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I have an SQL query that must be run on every startup after a software update (updates come with new installations of mysql and thus change the debian-sys-maint user's password, which my script updates in the database). I have a script that is in /etc/init.d that does this exact thing when I run it as root user: ./update. But when I boot it does not run correctly. I run the service command to get it to run through the init.d process, but it says:

ERROR 1045 (28000): Access denied for user 'root'@'localhost' (using password: NO

I put a plaintext password in /root/.my.cnf to avoid having to use it in various other scripts and to improve security. It can make my mysql call (without -p) perfectly when I call the script manually, but not when I use the service process and not on boot. There was a mention on another question that the environment might not be set up correctly for the script, but I have no idea what environment variables I'd have to set up to call mysql in a script so that it will read /root/.my.cnf.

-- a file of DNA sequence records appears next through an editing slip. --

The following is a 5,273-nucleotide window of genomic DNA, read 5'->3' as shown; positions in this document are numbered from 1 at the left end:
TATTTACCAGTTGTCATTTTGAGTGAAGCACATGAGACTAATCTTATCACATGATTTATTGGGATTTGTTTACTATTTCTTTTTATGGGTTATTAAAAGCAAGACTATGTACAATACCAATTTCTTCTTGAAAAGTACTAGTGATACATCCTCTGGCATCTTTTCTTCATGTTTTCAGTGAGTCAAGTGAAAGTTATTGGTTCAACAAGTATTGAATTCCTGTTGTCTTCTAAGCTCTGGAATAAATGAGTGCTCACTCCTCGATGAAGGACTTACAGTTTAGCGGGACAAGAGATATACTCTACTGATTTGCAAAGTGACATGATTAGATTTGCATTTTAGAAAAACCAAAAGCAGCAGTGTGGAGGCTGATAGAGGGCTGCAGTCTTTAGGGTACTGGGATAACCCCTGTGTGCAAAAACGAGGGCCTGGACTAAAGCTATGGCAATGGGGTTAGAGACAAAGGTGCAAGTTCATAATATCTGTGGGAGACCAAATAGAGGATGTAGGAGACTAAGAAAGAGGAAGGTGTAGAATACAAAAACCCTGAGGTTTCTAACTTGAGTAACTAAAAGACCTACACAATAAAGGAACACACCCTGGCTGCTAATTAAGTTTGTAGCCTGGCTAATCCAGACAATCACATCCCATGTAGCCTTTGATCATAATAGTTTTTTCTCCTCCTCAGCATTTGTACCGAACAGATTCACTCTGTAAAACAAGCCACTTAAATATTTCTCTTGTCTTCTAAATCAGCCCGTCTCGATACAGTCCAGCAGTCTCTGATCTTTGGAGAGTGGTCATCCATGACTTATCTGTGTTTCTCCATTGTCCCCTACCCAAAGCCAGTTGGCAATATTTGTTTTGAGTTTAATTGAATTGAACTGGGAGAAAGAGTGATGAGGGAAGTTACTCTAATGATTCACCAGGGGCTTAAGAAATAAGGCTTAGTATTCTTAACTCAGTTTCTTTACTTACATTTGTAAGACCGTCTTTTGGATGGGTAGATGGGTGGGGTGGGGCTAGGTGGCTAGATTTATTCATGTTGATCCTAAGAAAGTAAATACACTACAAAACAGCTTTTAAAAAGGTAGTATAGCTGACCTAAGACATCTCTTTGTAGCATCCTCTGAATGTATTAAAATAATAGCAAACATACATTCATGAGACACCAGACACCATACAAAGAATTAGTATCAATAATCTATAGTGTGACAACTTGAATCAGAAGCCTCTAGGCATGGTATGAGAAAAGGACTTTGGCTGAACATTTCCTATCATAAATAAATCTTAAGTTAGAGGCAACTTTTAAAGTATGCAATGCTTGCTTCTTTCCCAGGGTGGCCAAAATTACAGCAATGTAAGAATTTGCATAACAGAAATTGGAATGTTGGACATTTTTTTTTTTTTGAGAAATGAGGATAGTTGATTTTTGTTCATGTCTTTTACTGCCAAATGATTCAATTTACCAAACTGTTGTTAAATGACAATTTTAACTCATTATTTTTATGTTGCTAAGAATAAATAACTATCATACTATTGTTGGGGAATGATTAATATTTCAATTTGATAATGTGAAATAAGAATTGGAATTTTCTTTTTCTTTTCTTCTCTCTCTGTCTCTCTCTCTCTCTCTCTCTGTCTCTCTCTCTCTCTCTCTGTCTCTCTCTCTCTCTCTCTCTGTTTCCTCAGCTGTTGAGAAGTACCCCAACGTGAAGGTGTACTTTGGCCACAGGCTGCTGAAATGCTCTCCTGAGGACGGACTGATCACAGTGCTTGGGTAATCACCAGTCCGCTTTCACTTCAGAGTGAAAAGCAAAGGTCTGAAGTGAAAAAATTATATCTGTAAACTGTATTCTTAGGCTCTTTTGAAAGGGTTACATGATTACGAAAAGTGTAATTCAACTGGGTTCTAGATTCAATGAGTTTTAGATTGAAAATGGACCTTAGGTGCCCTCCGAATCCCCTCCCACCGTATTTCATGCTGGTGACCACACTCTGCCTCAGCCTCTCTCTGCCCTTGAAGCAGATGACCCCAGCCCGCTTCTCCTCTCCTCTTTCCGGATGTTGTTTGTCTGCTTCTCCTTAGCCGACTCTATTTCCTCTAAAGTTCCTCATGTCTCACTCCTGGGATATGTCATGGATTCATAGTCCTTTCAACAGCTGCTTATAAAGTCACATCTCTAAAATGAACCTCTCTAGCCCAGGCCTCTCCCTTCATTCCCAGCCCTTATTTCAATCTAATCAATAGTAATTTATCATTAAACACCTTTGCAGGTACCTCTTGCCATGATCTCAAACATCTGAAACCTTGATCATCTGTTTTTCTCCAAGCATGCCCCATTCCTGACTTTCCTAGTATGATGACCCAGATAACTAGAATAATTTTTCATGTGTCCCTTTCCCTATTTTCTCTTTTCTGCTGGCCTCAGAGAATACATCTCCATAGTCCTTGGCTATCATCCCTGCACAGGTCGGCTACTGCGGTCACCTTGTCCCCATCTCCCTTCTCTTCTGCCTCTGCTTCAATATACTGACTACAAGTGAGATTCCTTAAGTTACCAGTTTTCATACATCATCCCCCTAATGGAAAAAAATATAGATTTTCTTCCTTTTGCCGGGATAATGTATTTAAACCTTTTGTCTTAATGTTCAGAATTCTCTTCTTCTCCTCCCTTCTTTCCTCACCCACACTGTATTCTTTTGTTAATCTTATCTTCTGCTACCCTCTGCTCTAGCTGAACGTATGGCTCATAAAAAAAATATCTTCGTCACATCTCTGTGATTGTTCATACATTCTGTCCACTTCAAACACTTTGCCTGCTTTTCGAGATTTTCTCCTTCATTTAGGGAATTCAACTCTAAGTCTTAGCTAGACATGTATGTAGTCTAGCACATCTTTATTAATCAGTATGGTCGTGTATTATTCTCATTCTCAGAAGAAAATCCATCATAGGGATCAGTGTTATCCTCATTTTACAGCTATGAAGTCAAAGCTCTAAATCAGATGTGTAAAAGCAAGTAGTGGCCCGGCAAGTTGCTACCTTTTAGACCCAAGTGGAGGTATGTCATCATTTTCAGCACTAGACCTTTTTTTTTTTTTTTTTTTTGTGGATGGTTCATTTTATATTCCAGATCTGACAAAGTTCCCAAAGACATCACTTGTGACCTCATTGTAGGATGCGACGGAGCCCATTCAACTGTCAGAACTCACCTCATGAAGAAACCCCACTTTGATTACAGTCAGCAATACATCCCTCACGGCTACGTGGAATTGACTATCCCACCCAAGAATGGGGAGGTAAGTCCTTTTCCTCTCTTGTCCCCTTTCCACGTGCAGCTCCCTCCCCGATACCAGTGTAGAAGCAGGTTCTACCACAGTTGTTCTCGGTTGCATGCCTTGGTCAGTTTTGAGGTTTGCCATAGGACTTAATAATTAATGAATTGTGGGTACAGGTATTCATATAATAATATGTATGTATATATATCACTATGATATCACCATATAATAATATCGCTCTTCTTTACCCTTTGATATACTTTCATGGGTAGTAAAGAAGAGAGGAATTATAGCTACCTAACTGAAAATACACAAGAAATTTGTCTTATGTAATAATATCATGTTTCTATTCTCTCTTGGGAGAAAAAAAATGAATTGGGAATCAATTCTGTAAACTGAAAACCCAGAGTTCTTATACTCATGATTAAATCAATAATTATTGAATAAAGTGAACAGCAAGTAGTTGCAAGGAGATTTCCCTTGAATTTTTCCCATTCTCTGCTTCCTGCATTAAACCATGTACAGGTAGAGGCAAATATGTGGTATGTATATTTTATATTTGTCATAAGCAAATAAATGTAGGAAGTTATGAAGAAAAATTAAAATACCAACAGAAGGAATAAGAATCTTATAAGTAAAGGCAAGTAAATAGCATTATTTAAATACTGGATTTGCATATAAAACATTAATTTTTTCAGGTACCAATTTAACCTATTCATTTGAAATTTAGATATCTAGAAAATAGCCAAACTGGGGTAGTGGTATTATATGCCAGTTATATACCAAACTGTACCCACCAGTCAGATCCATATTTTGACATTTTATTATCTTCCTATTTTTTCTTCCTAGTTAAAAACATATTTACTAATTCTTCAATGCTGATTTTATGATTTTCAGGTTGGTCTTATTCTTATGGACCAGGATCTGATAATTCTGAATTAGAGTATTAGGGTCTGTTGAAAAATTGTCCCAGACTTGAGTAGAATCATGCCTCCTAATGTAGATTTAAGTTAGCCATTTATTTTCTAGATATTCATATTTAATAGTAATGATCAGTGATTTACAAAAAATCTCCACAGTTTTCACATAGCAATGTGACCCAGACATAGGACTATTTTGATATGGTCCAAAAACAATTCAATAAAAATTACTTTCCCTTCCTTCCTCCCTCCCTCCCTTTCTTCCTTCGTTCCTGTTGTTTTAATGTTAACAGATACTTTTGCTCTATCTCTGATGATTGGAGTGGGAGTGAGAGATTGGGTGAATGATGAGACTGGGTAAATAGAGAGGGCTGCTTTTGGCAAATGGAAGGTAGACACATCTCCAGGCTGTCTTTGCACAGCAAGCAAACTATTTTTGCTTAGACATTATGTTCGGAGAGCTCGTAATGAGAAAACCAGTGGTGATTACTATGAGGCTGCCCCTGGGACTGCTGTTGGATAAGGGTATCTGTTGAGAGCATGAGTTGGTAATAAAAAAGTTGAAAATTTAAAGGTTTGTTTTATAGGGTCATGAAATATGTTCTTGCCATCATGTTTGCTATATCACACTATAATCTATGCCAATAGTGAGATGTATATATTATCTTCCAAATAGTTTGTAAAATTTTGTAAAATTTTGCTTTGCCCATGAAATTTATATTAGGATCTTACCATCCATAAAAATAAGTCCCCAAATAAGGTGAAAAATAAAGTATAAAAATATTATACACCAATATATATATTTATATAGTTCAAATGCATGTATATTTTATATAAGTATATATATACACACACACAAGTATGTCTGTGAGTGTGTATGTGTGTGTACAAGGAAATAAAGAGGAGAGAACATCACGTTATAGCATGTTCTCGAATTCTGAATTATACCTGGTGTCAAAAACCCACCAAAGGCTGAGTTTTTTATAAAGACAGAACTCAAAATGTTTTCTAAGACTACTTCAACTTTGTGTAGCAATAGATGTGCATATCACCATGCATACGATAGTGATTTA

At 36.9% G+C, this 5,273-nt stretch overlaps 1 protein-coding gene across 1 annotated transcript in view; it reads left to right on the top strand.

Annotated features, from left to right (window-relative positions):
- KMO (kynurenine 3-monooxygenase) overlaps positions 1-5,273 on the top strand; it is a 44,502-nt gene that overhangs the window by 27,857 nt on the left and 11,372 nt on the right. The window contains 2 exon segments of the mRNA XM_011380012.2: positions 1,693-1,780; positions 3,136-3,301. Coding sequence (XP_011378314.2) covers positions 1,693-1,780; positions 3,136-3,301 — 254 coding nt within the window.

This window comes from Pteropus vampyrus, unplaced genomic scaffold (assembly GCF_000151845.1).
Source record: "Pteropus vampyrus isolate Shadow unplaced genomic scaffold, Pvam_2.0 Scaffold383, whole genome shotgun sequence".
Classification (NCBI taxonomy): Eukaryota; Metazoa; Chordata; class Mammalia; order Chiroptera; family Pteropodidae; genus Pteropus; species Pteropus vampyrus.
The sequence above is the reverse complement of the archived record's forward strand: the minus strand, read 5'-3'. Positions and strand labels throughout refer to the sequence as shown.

I have already checked to make sure that the script is owned by root and has 755 permissions. What do I have to do to get this to work?

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When running a init.d, script unless you are explicitly sourcing in that .my.cnf in your init.d script, it will not be used. Kinda like crontab. So try sourcing it in and see if that works.

On a different note, does this script have to log into the DB as root user? I understand why the OS level user needs to be root, but why such a privileged user in the DB itself?

  • I have to edit the password for the system user debian-sys-maint, so unless there's a way to do that without using root user I have to; yes. – LavaHot Nov 4 '14 at 22:57
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Turns out that placing sudo in front of the mysql call fixed it and now the call runs correctly. I have no idea:

  1. Why the script is not run as root user.
  2. What user it is running as.
  3. Why that user has sudoer abilities.

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